Banks Don’t Need Homes, People Do: The Case of Deborah Harris

Occupy Our Homes activist Mike Isaacson in Chase's lobby

(A shorter version of this piece was published in Union City, the AFL-CIO Washington DC Metro Council’s newsletter.)

A sign in the lobby of JP Morgan Chase’s homeownership office in downtown D.C. read, “Banks don’t need homes, People do!” Sitting on the marble floor beside the sign was a member of Occupy Our Homes, an offshoot of Occupy DC which focuses on eviction protection.

Monday, as approximately 50 activists occupied the lobby and front of the building, Deborah Harris, a native Washingtonian and retired EMT with the D.C. Fire Department, was on the fifth floor trying to meet with Chase, something she’s been unable to do for the past year. Harris was joined by ten activists, including Occupy Our Homes’ Rooj Alwazir.

“They’re the reason for the unjust foreclosure,” Alwazir said of Chase, which foreclosed on Harris’ home before selling it in December 2009 to Freddie Mac, the government-backed mortgage lending giant.

Harris, who’s lived in her southeast D.C. home since 1995, fell behind on her mortgage payments as a result of an injury she suffered in 2007 while on the job. 

“They took the opportunity to profit off of Deborah after she missed only two payments,” Alwazir said shortly after leaving Chase’s office.

An hour later and with tears in her eyes, Harris was the last of the group to exit the building. “If I didn’t have any support from Occupy Our Homes I think they would have just brushed me off,” she said.

Chase – which helped create the foreclosure crisis and was bailed out to the tune of billions of taxpayer dollars – was willing to meet with Harris. “Chase is interested to find out what’s going on,” Harris told a gathering of supporters and press. “They said they will call Freddie Mac.”

In an email response to TheFightBack, however, a Chase spokesperson offered no indication that the bank was interested in assisting Harris. Amy Bonitatibus said Chase was just “the servicer” of the loan, and she referred questions to Freddie Mac, the “owner of the loan.”

Meanwhile Freddie Mac spokesman Brad German said his company is moving forward with the eviction process, while at the same time it’s reviewing Harris’ recent court filings. (Through Occupy Our Homes, Harris was put in touch with Ann Wilcox, a pro bono attorney affiliated with the National Lawyers Guild).

It’s unclear why Chase sent a June 2011 letter asking Harris if she’d like to participate in a loan modification program when the bank had apparently sold her home to Freddie Mac in December 2009. Asked why Chase would do this, German said, “I don’t know, you’d have to ask them.” Chase didn’t respond in time for publication.

“They should modify her loan and give her the title back in her name,” said Bertina Jones, who knows something about fighting back against the banks and Freddie Mac. Jones was slated to be evicted from her home in Prince George’s County, Maryland until she teamed up with Occupy Our Homes and held a February press conference in front of Freddie Mac’s offices in downtown D.C.; which is where Monday’s action initiated.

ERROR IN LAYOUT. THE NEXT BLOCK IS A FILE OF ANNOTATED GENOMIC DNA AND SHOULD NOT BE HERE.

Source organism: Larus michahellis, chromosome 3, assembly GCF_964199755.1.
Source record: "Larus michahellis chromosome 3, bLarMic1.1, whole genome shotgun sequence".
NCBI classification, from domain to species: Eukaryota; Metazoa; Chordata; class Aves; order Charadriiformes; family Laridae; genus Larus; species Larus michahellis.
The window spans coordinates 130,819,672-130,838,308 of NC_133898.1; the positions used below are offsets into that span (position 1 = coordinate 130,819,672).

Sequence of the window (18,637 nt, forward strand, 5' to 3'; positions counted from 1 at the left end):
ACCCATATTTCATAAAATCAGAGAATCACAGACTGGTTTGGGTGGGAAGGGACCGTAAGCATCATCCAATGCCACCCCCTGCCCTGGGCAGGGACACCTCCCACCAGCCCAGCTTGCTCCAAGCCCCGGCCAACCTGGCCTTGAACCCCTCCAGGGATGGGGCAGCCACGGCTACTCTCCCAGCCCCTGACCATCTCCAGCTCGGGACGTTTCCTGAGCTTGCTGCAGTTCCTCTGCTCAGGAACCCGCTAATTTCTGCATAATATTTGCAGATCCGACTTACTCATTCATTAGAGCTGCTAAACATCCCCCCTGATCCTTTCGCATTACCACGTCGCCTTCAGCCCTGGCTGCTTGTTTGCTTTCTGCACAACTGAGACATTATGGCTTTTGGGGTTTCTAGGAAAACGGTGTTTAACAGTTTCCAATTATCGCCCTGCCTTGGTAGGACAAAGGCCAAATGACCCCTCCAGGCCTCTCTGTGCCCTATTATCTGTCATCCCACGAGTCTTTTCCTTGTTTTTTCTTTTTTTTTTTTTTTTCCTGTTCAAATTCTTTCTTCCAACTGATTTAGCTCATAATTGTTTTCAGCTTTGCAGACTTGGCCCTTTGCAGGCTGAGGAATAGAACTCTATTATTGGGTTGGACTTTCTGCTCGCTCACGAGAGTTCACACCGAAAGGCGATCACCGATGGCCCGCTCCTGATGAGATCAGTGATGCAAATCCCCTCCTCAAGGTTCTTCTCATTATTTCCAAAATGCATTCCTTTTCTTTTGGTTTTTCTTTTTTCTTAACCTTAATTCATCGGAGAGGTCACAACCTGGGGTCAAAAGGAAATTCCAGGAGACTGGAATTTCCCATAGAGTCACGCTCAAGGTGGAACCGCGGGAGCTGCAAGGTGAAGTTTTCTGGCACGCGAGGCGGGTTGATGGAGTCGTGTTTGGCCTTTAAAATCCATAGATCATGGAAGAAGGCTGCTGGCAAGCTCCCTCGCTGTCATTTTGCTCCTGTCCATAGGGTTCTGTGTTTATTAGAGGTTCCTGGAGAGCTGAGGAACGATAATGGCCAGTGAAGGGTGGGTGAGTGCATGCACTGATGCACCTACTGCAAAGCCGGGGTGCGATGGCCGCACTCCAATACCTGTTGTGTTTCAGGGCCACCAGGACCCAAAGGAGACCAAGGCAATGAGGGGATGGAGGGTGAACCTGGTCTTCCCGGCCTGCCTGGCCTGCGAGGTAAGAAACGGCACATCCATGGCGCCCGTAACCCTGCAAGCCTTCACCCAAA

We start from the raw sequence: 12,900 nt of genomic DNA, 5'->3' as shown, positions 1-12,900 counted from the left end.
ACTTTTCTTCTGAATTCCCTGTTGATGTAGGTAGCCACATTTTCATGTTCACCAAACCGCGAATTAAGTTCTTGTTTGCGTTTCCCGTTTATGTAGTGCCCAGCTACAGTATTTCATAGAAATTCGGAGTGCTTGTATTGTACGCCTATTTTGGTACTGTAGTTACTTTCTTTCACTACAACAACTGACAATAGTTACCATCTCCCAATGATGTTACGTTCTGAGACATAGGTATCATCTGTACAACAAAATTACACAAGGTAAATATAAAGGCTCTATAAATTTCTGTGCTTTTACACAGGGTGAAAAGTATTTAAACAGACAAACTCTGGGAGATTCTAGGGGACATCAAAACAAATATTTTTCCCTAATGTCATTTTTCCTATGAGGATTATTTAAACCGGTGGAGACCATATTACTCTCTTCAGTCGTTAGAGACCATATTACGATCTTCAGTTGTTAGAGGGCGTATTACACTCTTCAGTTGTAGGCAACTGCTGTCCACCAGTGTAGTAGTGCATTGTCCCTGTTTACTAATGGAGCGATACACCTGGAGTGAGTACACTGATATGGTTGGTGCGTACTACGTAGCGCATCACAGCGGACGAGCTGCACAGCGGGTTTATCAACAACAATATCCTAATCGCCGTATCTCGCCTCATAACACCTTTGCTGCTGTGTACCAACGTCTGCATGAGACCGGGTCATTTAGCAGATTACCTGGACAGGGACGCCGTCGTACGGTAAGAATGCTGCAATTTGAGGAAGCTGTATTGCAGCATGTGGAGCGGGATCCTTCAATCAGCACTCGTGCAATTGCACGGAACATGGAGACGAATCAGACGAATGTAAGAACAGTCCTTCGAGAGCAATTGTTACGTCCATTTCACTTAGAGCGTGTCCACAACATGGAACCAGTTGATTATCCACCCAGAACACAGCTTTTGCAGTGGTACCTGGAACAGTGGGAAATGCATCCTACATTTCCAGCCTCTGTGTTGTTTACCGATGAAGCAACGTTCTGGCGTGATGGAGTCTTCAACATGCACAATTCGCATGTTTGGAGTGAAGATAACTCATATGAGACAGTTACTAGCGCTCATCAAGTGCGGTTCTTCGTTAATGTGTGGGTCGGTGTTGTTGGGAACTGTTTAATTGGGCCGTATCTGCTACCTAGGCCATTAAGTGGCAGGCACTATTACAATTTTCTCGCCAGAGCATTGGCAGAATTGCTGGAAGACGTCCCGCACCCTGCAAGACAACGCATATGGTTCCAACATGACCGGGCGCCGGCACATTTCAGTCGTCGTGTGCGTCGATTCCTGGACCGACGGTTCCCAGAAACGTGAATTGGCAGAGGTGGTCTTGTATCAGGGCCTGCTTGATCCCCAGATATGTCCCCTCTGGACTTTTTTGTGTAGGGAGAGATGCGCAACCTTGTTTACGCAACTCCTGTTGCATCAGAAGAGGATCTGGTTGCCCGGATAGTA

Deborah Harris outside Chase

“We demand that they cease and desist their heinous efforts to evict Debby Harris,” said fellow EMT Gary Nelson, an emergency vehicle driver with the Baltimore City Fire Department, and a member of the International Association of Fire Fighters and the International Association of Black Professional Fire Fighters.

Several activists with Take Back the Land drove eight hours from Rochester, New York in order to deliver their demands to Freddie Mac and show solidarity with Harris. “She’s going through the same thing I’m going through,” said Leonard Spears, whose Rochester home was foreclosed on by Freddie Mac.

Spears, who spent forty years in corporate America and now receives social security disability benefits, is scheduled to be evicted in ten days. “I have nowhere to go,” he said outside Freddie Mac. Spears is hopeful his mortgage can be renegotiated, with one option being to place his property in “a land trust for others in a similar predicament.” But regardless of how negotiations turn out, he has no intention of leaving his home.

“Given the state of the U.S. economy, everyone should be coming out to these demonstrations,” said author and activist Dave Zirin, as he marched from Freddie Mac to Chase holding a sign that read, “Stop foreclosures and evictions.”

“It’s Deborah Harris today. It could be you tomorrow. It could be me tomorrow,” said Zirin. “It’s not just homeowners [who are hurting], it’s renters, it’s all of us.”

* This piece was edited slightly since its original posting.

Related Links:

Related Stories:
Freddie Mac, “Can You Hear Me Now?” Feb. 29, 2012
Checking In With Occupy DC, May 10, 2012

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